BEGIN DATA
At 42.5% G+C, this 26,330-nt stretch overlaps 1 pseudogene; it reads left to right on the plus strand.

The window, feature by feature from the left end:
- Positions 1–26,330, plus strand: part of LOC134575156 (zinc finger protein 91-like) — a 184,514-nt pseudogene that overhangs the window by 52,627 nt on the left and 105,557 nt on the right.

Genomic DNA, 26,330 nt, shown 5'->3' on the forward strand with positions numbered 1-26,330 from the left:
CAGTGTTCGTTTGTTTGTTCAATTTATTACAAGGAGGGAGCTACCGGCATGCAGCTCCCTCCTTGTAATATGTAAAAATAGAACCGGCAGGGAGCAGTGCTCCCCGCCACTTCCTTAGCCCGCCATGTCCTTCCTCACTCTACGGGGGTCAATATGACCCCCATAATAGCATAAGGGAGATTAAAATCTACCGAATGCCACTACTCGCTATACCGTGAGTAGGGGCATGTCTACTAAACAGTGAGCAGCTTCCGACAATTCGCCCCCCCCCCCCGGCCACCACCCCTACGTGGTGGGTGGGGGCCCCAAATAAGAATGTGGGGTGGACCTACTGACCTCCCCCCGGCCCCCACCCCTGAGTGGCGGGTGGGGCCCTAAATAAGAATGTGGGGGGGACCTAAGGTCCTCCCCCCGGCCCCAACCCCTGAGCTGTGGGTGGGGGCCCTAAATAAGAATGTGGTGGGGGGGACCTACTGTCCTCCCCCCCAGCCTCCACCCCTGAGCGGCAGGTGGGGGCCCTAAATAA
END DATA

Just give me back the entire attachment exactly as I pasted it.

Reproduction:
At 42.5% G+C, this 26,330-nt stretch overlaps 1 pseudogene; it reads left to right on the plus strand.

The window, feature by feature from the left end:
- Positions 1–26,330, plus strand: part of LOC134575156 (zinc finger protein 91-like) — a 184,514-nt pseudogene that overhangs the window by 52,627 nt on the left and 105,557 nt on the right.

Genomic DNA, 26,330 nt, shown 5'->3' on the forward strand with positions numbered 1-26,330 from the left:
CAGTGTTCGTTTGTTTGTTCAATTTATTACAAGGAGGGAGCTACCGGCATGCAGCTCCCTCCTTGTAATATGTAAAAATAGAACCGGCAGGGAGCAGTGCTCCCCGCCACTTCCTTAGCCCGCCATGTCCTTCCTCACTCTACGGGGGTCAATATGACCCCCATAATAGCATAAGGGAGATTAAAATCTACCGAATGCCACTACTCGCTATACCGTGAGTAGGGGCATGTCTACTAAACAGTGAGCAGCTTCCGACAATTCGCCCCCCCCCCCCGGCCACCACCCCTACGTGGTGGGTGGGGGCCCCAAATAAGAATGTGGGGTGGACCTACTGACCTCCCCCCGGCCCCCACCCCTGAGTGGCGGGTGGGGCCCTAAATAAGAATGTGGGGGGGACCTAAGGTCCTCCCCCCGGCCCCAACCCCTGAGCTGTGGGTGGGGGCCCTAAATAAGAATGTGGTGGGGGGGACCTACTGTCCTCCCCCCCAGCCTCCACCCCTGAGCGGCAGGTGGGGGCCCTAAATAA